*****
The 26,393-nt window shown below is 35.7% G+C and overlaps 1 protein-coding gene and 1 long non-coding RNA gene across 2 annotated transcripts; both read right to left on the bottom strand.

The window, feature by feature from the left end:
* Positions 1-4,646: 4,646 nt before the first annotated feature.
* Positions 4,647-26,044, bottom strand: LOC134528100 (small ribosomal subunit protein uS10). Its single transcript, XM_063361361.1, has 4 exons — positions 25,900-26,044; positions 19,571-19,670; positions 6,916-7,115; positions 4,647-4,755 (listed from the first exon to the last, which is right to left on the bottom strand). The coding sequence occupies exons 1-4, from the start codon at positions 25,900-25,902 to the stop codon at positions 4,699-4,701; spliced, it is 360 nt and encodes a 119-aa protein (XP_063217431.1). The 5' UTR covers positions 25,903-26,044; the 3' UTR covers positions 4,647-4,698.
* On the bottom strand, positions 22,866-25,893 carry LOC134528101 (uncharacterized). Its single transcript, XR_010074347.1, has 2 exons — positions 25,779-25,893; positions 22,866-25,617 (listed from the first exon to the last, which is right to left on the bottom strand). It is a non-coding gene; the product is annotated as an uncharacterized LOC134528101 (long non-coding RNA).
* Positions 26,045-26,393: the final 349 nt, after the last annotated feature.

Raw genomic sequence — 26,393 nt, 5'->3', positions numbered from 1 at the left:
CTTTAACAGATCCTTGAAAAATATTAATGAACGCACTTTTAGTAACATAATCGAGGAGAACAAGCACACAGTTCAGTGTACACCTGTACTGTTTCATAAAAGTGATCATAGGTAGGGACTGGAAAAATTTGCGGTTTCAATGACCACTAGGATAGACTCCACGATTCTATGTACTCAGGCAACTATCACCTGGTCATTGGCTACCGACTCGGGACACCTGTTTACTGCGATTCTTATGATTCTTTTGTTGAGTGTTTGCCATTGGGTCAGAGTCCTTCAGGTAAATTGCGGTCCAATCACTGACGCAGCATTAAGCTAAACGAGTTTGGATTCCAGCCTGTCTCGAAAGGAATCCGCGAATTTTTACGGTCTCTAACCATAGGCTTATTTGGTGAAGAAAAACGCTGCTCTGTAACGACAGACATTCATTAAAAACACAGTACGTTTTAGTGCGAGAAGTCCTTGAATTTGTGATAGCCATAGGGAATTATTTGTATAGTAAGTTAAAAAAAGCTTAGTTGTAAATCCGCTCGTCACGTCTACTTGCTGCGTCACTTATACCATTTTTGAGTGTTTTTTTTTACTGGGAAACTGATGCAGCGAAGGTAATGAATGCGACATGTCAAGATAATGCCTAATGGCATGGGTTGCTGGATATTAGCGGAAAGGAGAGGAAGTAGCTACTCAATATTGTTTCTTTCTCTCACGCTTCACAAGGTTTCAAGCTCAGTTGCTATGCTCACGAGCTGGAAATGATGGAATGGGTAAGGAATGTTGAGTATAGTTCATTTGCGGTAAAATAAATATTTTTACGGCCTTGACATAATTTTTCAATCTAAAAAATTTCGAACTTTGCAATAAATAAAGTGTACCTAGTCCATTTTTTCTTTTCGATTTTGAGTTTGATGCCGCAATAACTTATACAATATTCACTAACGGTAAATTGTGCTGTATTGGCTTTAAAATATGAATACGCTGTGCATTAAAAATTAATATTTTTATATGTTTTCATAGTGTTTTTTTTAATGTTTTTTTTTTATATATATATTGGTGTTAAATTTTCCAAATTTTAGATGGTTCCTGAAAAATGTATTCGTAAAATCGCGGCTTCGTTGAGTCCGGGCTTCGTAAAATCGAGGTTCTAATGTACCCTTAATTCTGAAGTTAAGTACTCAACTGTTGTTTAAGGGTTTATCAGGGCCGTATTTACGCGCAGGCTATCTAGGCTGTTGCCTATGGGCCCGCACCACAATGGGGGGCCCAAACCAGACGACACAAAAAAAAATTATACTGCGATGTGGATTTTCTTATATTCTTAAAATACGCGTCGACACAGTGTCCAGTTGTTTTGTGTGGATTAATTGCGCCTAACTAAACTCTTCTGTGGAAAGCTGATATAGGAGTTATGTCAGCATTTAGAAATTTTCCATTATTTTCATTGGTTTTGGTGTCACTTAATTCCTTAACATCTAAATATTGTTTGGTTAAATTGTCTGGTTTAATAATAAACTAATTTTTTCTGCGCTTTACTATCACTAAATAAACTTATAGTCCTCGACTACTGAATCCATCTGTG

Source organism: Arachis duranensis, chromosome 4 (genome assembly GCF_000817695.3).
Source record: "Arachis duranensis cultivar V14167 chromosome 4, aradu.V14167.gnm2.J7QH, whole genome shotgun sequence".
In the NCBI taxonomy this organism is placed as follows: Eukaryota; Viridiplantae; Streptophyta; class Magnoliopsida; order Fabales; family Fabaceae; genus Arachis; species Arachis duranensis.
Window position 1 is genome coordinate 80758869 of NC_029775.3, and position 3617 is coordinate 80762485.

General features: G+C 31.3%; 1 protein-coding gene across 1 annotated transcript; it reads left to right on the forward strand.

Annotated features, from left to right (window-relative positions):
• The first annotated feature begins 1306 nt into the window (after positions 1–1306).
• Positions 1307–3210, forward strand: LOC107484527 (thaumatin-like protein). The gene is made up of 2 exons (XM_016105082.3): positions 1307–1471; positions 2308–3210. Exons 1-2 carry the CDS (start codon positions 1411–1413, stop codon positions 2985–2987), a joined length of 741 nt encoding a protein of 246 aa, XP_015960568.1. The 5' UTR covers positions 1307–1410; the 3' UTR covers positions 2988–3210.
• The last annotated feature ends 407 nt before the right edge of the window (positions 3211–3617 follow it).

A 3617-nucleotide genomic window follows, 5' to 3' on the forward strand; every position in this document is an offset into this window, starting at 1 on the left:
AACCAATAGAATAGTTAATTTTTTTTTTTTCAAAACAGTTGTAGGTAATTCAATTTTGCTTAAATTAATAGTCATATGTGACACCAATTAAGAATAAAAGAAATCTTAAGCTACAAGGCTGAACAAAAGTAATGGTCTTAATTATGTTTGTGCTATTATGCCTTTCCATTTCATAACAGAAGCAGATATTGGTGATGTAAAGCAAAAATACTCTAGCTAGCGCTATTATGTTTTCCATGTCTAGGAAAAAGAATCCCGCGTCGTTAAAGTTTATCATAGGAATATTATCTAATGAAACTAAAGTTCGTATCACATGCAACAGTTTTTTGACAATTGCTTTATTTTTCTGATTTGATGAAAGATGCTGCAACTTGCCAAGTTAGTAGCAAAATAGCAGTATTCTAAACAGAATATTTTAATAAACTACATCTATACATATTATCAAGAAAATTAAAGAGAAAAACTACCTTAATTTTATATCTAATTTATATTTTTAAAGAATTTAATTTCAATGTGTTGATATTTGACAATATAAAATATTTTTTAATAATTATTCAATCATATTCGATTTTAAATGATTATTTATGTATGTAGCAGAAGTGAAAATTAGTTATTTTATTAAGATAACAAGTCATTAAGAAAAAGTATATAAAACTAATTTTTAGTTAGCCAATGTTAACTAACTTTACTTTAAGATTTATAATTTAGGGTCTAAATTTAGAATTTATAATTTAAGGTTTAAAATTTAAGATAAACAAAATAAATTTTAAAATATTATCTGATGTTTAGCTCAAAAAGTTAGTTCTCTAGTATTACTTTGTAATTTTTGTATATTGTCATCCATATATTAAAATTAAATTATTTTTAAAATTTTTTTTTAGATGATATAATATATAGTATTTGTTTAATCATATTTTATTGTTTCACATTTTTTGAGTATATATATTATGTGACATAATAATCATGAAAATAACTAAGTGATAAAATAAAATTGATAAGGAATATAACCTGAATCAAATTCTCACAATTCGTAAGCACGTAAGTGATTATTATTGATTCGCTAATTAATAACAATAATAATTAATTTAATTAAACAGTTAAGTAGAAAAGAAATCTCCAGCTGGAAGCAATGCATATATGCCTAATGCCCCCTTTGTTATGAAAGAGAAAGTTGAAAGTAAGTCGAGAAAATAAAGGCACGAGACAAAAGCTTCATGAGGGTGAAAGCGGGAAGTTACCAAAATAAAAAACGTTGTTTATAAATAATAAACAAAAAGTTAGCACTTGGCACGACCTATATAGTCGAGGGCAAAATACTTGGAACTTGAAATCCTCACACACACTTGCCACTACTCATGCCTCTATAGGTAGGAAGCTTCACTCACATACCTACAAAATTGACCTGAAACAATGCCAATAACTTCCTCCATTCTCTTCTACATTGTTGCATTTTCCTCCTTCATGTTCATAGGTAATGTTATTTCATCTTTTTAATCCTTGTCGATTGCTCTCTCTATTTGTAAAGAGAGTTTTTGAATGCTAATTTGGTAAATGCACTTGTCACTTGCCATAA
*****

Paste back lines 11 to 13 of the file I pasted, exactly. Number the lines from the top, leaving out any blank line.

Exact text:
In the NCBI taxonomy this organism is placed as follows: Eukaryota; Viridiplantae; Streptophyta; class Magnoliopsida; order Fabales; family Fabaceae; genus Arachis; species Arachis duranensis.
Window position 1 is genome coordinate 80758869 of NC_029775.3, and position 3617 is coordinate 80762485.

General features: G+C 31.3%; 1 protein-coding gene across 1 annotated transcript; it reads left to right on the forward strand.